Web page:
No Friends But The Mountains

Anarchist Communist Group

The Kurds have entered into alliances with local States and imperialist powers, always to be betrayed. After World War One, they were promised their own state by the victorious imperialist forces of Britain, France and the USA. These promises, enshrined in the Treaty of Sevres in 1920, proved to be worthless, and anyway it was always about how the great powers would carve up the old Ottoman Empire.

The Kurdistan depicted in the Treaty of Sevres would have been under British control. Some Kurdish nationalists supported this, but others sided with the Turkish nationalist military leader Kemal Ataturk to fight the Allied powers. These Muslim Kurds preferred Ottoman or Turkish nationalist control to domination by a Christian power. Others feared that the British would re-introduce Armenians – who had fled after the genocidal attacks on them by the Turks – would be re-introduced to the region. This was a decision to be regretted by the Kurds as they experienced the reality of life under the Ataturk regime.

The British had occupied the oil-rich province of Mosul, where many Kurds lived, in 1918. The following year Mosul was incorporated into the newly created Iraq. The Treaty of Sevres promised the Iraqi Kurds the chance to be part of this projected Kurdistan, a promise never to be fulfilled.

In 1920 Shaykh Mahmud Barzanji led an uprising of the Iraqi Kurds against British rule and declared a Kurdish kingdom in northern Iraq. At first the British had backed Barzanji, who they saw as offering a convenient buffer territory between their interests in Iraq and the Turkish state. He had become increasingly resentful about the failure of the British to keep their promises. He was wounded, captured and imprisoned in India until 1922.

However, the British now decided to bring him back to stabilise the area against the Turkish nationalists and he was installed as governor of south Kurdistan, but after his return he proclaimed himself King of Kurdistan, turned down the British deal and allied with Turkey. Barzanji was defeated and captured again in 1932. He sued for peace and was exiled to southern Iraq. During the series of uprisings against the British, the RAF used bombs and chemical weapons against Kurdish insurgents.

In 1968 the USA supported the coming to power in Iraq of the Ba’athist Party, which promptly began to attack the Kurds in that country. In the 1970s it supported the Shah of Iran as its ally in the region, and gave support to the Kurds against Iraq. When war between Iran and Saddam Hussein’s Iraq ended suddenly in 1975, Iran dropped its Kurdish allies and the Americans stopped supplying them with military aid. The Kurds then were at the mercy of Saddam.

In the 1980s The USA saw Saddam as a useful regional ally, particularly with the fall of the Shah and the Islamic Revolution in 1979 in Iran. The Americans turned a blind eye to Saddam’s atrocities against the Kurds. This changed again in 1990 with Saddam’s invasion of Kuwait. He was now the enemy of the USA and American support was given to Kurdish and Shiite revolts in Iraq. However with the declaration of a Kurdish autonomous zone in northern Iraq, the USA failed to provide assistance and the revolt was crushed.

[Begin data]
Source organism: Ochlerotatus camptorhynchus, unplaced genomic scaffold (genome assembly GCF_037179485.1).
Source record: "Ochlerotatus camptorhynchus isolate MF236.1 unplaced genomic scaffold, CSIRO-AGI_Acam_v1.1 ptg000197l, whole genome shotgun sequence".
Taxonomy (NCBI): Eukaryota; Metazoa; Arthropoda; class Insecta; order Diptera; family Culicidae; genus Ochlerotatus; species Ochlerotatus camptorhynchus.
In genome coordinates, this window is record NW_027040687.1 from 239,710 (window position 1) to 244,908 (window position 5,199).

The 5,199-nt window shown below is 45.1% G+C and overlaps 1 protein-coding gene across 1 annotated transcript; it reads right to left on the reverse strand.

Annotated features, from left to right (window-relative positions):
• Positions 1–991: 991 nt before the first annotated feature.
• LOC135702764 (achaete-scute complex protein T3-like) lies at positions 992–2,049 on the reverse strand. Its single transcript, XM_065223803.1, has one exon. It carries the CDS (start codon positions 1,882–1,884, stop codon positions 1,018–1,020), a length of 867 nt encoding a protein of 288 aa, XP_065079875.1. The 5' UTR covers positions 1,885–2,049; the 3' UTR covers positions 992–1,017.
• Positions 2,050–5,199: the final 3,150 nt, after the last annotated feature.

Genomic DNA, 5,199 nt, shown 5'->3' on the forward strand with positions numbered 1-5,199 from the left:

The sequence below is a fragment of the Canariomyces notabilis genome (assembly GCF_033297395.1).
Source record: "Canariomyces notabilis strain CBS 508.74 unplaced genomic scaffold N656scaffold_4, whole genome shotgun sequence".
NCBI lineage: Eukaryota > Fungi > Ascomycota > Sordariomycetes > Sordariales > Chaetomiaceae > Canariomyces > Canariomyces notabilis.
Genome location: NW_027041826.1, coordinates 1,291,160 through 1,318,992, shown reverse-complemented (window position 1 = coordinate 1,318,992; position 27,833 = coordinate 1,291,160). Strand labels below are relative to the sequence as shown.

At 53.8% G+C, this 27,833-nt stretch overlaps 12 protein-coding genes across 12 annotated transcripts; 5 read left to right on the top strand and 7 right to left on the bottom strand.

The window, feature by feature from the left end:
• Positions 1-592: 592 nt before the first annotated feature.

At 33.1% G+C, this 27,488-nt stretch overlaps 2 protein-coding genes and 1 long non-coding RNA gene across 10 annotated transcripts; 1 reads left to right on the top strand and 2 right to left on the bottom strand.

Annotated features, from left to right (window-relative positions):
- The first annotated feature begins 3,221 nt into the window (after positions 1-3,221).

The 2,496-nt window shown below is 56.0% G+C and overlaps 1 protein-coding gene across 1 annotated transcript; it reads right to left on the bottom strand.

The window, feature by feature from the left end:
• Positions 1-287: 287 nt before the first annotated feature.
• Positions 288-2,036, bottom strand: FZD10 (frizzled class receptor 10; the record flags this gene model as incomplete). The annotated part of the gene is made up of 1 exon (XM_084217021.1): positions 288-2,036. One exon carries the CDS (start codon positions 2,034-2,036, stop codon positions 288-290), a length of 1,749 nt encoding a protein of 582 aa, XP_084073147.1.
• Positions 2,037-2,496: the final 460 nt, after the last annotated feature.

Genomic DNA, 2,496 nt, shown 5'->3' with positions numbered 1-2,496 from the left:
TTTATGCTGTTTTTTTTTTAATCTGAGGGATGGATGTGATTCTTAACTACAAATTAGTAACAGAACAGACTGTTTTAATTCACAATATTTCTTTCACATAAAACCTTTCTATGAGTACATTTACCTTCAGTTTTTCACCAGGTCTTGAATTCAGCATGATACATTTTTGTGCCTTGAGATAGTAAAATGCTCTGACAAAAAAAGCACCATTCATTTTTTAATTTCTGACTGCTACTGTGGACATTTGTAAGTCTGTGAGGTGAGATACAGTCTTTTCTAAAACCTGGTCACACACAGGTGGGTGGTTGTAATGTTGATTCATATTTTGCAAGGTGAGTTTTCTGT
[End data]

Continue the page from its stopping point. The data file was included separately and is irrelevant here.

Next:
With the Syrian civil war, the Kurdistan Workers Party (PKK) of Turkey, who had been waging a war against the Turkish State, in alliance with its proxy, the Democratic Union Party (PYD) took over parts of Syria from the Assad regime. They defended themselves against attacks from the Islamic State. The Americans, seeking an ally in the region, at first supported the Kurds against ISIS with air attacks, and then later with financial and military aid. The Kurds had once again become a proxy of the USA.

All of this changed with Trump’s abrupt decision to desert the Kurds and to allow the Turkish state to attack the Kurdish area in Syria. But, once again, Trump has reversed his position of pulling US troops out of Syria, under pressure from both Democrats and Republicans, and the criticisms of many retired military leaders. What this means for the Kurds in Syria remains to be seen.

As for Russia, it initially gave support to the PYD and its military units, the YPG. Now, however, Russia’s uneasy alliance with the Erdogan regime in Turkey means that Putin has given the green light for YPG forces to be pushed back from the Turkish/Syrian border. Putin met with Erdogan at the Black Sea resort of Sochi last week, and there it was agreed that Russian troops in Syria would not intervene to stop the advance of the Turkish forces. For its part, the PYD has agreed for the return of control of north east Syria to Assad and his forces. The PYD might switch allegiances and go into alliance with Russia, which will cynically play them off against the Turkish State, and then in time-honoured fashion, drop the Kurds when they are no longer deemed useful. Putin’s support of the Assad regime is still a priority and comes before any support for the Kurds.

We should also be aware of the demands by the German Defence Minister, Annegret Kramp-Karrenbauer to set up a security zone in the area and send thousands of troops there. This represents a move by the Franco-German bloc in Europe to intervene for its own interests.